Thou shall not steal. – The 8th Commandment of God in the Old Testament
Whether you follow Judaism, Christianity, Islam, any other religion, or no religion at all, the chances are that you abide by this commandment. You believe it to be the right thing. This is what is taught in society.
Then again, you’ve likely realized that not everything in life is black and white. While theft, in general, is a crime and theft laws vary from location to location, the situation surrounding the crime is not always the same. Additionally, Sometimes, we may feel sympathy – or even empathy – for the perpetrator.
Professional burglars who stake out empty houses to clean them out of valuable items is on thing. The same goes for people who rob convenience stores and hold up banks. These criminals are also often serial recidivists who go back to their shady lives even after doing time in jail.
But what about people who steal because of other, arguably justified, reasons?
A single mother has no job with three young children to feed. She has tried to get back in the workforce to no avail. Her social benefits – if any – are not enough to keep the family alive. After days of having not eaten at all, she turns to stealing fruit from a fruit stand.
You employ a housecleaner who is by no means well off. She is the breadwinner of the family, and while you pay her a decent wage, it is not always enough for her to get by. You catch her taking money from your wallet.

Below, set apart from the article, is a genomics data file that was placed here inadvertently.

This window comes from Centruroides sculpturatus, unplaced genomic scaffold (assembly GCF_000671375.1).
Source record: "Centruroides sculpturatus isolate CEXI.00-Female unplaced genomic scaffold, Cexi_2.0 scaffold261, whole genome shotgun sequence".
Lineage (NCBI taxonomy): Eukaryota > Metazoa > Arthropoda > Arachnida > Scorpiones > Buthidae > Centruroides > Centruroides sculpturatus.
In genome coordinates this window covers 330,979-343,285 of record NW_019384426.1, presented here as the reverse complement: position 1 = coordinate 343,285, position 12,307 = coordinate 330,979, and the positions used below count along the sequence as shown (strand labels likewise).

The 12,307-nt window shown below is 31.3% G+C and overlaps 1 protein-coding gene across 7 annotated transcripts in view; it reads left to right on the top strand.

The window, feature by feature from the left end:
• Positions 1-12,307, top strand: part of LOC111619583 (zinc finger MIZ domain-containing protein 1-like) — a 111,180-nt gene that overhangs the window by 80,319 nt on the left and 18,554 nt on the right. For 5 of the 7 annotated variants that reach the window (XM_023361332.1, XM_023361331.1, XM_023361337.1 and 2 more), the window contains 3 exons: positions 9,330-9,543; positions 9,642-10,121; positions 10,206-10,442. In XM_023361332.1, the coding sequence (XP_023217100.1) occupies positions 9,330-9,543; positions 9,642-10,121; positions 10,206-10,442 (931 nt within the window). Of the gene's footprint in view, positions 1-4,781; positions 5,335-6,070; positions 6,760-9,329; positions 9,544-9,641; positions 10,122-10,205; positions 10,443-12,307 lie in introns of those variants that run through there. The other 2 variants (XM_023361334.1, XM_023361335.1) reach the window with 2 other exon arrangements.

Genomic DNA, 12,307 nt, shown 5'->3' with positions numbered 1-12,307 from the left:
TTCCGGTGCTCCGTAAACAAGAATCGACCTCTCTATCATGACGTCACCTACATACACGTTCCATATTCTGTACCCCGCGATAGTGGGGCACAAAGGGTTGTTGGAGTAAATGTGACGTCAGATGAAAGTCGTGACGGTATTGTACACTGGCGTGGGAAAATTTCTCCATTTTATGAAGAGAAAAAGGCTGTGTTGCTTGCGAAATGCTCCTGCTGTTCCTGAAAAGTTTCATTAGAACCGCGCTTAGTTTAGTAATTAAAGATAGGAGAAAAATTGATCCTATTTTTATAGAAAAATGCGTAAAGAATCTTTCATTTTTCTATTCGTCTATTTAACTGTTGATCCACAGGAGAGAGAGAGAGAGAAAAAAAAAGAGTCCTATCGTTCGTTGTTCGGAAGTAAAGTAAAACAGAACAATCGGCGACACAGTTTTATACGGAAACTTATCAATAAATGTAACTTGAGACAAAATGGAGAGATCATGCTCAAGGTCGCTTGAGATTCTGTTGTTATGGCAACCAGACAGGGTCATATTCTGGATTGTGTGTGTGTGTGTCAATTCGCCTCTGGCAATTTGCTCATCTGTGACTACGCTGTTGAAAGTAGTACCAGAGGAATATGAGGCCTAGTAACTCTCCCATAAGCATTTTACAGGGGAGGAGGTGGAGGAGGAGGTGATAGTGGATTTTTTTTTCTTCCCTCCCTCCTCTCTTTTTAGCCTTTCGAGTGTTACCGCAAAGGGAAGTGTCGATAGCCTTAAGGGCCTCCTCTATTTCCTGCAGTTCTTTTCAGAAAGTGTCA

You’re downtown doing some shopping. It’s generally considered to be a safe place and not the hunting ground of petty criminals like pickpockets, yet their presence is not unheard of. You catch a teenage boy trying to snatch your wallet from your pocket.
His background: abusive parents; left the home to live on the streets; no guidance; basically a misguided young soul.
The ethical dilemma
Now don’t get me wrong. I believe that stealing is stealing and it has to have its consequences.
But, let’s say you find yourself in one of the situations above. You have the option to immediately call the police and turn the perps in or to deal with the situation in a different manner.
What different manner, you ask.
How about talking to the person – especially if it’s someone like your housekeeper – and finding a way to help them and make them realize there is no need to resort to crime?
There is also the option of seeking help from social workers or non-profit organizations, especially for minors, single moms, and abused individuals.
So there you have your choices. Would you turn them in, or would you find another way?
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